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Comparison of disease prevalence in two populations in the presence of misclassification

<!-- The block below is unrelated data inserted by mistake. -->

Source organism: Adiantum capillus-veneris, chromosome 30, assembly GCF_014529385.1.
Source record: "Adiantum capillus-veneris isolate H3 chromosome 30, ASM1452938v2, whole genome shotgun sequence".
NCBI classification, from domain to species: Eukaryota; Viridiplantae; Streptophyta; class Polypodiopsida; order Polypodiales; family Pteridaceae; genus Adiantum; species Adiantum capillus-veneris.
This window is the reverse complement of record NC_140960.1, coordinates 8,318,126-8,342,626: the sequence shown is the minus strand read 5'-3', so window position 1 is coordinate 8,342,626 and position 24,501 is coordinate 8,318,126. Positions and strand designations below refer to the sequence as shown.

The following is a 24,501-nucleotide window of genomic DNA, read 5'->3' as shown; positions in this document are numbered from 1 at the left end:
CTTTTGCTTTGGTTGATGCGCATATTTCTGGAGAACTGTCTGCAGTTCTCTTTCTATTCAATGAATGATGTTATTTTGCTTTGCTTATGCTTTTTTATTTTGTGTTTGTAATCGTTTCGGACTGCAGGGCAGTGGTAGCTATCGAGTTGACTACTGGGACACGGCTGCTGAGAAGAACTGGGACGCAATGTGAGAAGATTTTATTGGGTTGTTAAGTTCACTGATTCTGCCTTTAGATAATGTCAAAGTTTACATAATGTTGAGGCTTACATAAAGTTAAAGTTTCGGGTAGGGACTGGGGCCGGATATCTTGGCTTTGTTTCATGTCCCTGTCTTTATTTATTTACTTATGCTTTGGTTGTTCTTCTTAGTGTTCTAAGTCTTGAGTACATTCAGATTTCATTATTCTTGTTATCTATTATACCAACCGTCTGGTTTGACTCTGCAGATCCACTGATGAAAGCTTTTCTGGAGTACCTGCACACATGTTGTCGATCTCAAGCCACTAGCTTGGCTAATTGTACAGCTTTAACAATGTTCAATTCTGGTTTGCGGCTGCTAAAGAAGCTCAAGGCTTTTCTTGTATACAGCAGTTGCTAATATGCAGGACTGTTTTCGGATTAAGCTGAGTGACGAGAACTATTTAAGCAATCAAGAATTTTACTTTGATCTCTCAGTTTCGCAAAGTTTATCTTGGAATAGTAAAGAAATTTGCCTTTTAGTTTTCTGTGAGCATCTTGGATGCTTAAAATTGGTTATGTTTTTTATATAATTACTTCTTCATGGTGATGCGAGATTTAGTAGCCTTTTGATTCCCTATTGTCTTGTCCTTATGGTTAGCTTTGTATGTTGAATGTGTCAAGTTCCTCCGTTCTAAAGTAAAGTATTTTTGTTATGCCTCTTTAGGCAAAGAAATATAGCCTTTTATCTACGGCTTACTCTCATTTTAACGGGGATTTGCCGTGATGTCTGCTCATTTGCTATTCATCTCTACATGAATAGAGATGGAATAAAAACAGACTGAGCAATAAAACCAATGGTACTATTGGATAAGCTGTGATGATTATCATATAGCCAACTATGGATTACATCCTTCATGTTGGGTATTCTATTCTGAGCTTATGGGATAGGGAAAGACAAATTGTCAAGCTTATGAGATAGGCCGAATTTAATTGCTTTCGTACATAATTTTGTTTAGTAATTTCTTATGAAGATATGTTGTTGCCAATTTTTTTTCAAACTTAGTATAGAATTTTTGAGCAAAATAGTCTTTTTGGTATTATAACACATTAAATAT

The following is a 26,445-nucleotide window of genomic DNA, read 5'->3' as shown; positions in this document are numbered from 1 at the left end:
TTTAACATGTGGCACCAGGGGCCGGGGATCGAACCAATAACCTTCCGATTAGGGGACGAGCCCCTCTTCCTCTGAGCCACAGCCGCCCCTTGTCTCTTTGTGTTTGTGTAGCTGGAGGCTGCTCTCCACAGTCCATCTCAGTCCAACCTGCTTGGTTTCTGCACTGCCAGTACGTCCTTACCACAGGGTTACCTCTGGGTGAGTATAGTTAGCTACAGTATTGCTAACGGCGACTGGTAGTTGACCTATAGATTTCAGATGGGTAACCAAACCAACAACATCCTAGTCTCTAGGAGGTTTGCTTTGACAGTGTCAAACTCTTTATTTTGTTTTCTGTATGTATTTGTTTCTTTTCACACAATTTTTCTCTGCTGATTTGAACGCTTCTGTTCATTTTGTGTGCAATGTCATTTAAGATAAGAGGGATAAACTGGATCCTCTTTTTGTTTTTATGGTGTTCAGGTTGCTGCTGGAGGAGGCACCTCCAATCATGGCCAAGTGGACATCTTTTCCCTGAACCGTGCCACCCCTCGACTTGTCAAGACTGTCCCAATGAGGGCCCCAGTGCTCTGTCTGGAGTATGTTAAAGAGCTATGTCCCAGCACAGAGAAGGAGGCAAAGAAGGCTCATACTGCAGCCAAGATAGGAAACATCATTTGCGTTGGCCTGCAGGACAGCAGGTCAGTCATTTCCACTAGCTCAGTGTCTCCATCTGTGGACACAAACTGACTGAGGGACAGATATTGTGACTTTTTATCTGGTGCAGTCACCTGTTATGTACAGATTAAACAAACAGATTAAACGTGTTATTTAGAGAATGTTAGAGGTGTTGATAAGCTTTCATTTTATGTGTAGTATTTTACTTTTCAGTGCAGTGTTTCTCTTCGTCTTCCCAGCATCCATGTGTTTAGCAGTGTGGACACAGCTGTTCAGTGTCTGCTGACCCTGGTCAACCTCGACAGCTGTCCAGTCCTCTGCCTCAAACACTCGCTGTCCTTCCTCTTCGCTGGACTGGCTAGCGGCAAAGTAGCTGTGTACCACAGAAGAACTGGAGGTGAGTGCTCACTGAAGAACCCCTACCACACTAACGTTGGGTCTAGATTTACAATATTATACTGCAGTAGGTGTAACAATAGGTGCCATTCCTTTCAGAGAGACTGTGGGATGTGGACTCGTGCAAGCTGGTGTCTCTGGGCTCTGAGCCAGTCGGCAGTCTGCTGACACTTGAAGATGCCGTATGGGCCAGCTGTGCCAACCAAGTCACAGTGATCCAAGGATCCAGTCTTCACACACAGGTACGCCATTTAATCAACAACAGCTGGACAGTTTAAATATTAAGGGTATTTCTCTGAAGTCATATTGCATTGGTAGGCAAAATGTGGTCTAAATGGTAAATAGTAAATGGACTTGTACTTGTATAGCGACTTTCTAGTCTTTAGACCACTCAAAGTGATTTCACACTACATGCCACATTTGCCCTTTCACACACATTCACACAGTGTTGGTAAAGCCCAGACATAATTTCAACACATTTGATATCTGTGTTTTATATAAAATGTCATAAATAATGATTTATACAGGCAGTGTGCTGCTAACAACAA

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Comparing disease prevalence in two groups is an important topic in medical research, and prevalence rates are obtained by classifying subjects according to whether they have the disease. Both high-cost infallible gold-standard classifiers or low-cost fallible classifiers can be used to classify subjects. However, statistical analysis that is based on data sets with misclassifications leads to biased results. As a compromise between the two classification approaches, partially validated sets are often used in which all individuals are classified by fallible classifiers, and some of the individuals are validated by the accurate gold-standard classifiers. In this article, we develop several reliable test procedures and approximate sample size formulas for disease prevalence studies based on the difference between two disease prevalence rates with two independent partially validated series. Empirical studies show that (i) the Score test produces close-to-nominal level and is preferred in practice; and (ii) the sample size formula based on the Score test is also fairly accurate in terms of the empirical power and type I error rate, and is hence recommended. A real example from an aplastic anemia study is used to illustrate the proposed methodologies.